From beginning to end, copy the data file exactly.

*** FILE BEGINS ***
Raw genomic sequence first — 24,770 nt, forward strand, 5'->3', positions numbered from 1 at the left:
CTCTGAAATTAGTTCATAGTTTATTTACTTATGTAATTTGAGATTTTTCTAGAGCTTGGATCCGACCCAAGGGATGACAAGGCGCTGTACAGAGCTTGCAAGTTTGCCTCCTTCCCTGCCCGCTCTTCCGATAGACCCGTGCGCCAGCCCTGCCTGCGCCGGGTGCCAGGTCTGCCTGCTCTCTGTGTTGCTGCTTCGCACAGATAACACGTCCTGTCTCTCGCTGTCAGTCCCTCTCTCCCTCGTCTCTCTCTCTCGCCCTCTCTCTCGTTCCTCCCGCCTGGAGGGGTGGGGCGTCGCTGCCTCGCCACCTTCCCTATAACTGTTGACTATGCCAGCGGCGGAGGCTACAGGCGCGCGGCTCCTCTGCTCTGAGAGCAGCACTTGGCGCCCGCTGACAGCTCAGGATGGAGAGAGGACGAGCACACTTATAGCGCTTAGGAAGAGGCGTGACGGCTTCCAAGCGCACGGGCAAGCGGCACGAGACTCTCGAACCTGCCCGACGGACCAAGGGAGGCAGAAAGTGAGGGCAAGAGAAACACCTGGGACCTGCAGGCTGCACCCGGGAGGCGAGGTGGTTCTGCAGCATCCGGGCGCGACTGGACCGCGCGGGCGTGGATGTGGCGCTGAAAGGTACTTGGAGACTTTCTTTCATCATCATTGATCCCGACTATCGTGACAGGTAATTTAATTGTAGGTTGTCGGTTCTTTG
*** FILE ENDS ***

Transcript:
Raw genomic sequence first — 24,770 nt, forward strand, 5'->3', positions numbered from 1 at the left:
CTCTGAAATTAGTTCATAGTTTATTTACTTATGTAATTTGAGATTTTTCTAGAGCTTGGATCCGACCCAAGGGATGACAAGGCGCTGTACAGAGCTTGCAAGTTTGCCTCCTTCCCTGCCCGCTCTTCCGATAGACCCGTGCGCCAGCCCTGCCTGCGCCGGGTGCCAGGTCTGCCTGCTCTCTGTGTTGCTGCTTCGCACAGATAACACGTCCTGTCTCTCGCTGTCAGTCCCTCTCTCCCTCGTCTCTCTCTCTCGCCCTCTCTCTCGTTCCTCCCGCCTGGAGGGGTGGGGCGTCGCTGCCTCGCCACCTTCCCTATAACTGTTGACTATGCCAGCGGCGGAGGCTACAGGCGCGCGGCTCCTCTGCTCTGAGAGCAGCACTTGGCGCCCGCTGACAGCTCAGGATGGAGAGAGGACGAGCACACTTATAGCGCTTAGGAAGAGGCGTGACGGCTTCCAAGCGCACGGGCAAGCGGCACGAGACTCTCGAACCTGCCCGACGGACCAAGGGAGGCAGAAAGTGAGGGCAAGAGAAACACCTGGGACCTGCAGGCTGCACCCGGGAGGCGAGGTGGTTCTGCAGCATCCGGGCGCGACTGGACCGCGCGGGCGTGGATGTGGCGCTGAAAGGTACTTGGAGACTTTCTTTCATCATCATTGATCCCGACTATCGTGACAGGTAATTTAATTGTAGGTTGTCGGTTCTTTG